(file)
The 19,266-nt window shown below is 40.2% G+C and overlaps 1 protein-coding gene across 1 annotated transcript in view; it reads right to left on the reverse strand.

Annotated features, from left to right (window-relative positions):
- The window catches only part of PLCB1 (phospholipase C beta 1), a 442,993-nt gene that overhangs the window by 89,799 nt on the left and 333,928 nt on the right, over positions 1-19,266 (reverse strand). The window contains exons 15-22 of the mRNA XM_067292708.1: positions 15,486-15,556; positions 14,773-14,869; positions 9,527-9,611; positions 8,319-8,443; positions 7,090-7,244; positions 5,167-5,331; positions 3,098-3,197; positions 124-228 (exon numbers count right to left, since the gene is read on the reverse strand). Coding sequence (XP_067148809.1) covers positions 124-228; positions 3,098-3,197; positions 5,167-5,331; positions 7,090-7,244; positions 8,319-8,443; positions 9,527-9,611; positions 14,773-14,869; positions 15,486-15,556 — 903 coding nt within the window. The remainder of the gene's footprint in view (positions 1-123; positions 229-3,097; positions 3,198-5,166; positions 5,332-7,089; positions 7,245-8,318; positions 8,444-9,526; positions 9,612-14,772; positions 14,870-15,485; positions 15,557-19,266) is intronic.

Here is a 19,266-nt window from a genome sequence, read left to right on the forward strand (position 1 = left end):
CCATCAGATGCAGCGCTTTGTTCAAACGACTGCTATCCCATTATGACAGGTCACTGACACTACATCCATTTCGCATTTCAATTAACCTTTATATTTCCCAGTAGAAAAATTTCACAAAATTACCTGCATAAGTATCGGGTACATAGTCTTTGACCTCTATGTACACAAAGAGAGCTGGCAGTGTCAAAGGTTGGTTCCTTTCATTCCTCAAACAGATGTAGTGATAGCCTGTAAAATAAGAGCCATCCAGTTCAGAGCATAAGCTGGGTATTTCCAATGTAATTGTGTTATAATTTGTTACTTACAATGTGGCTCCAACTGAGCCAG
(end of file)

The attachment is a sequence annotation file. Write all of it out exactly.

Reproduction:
The 19,266-nt window shown below is 40.2% G+C and overlaps 1 protein-coding gene across 1 annotated transcript in view; it reads right to left on the reverse strand.

Annotated features, from left to right (window-relative positions):
- The window catches only part of PLCB1 (phospholipase C beta 1), a 442,993-nt gene that overhangs the window by 89,799 nt on the left and 333,928 nt on the right, over positions 1-19,266 (reverse strand). The window contains exons 15-22 of the mRNA XM_067292708.1: positions 15,486-15,556; positions 14,773-14,869; positions 9,527-9,611; positions 8,319-8,443; positions 7,090-7,244; positions 5,167-5,331; positions 3,098-3,197; positions 124-228 (exon numbers count right to left, since the gene is read on the reverse strand). Coding sequence (XP_067148809.1) covers positions 124-228; positions 3,098-3,197; positions 5,167-5,331; positions 7,090-7,244; positions 8,319-8,443; positions 9,527-9,611; positions 14,773-14,869; positions 15,486-15,556 — 903 coding nt within the window. The remainder of the gene's footprint in view (positions 1-123; positions 229-3,097; positions 3,198-5,166; positions 5,332-7,089; positions 7,245-8,318; positions 8,444-9,526; positions 9,612-14,772; positions 14,870-15,485; positions 15,557-19,266) is intronic.

Here is a 19,266-nt window from a genome sequence, read left to right on the forward strand (position 1 = left end):
CCATCAGATGCAGCGCTTTGTTCAAACGACTGCTATCCCATTATGACAGGTCACTGACACTACATCCATTTCGCATTTCAATTAACCTTTATATTTCCCAGTAGAAAAATTTCACAAAATTACCTGCATAAGTATCGGGTACATAGTCTTTGACCTCTATGTACACAAAGAGAGCTGGCAGTGTCAAAGGTTGGTTCCTTTCATTCCTCAAACAGATGTAGTGATAGCCTGTAAAATAAGAGCCATCCAGTTCAGAGCATAAGCTGGGTATTTCCAATGTAATTGTGTTATAATTTGTTACTTACAATGTGGCTCCAACTGAGCCAG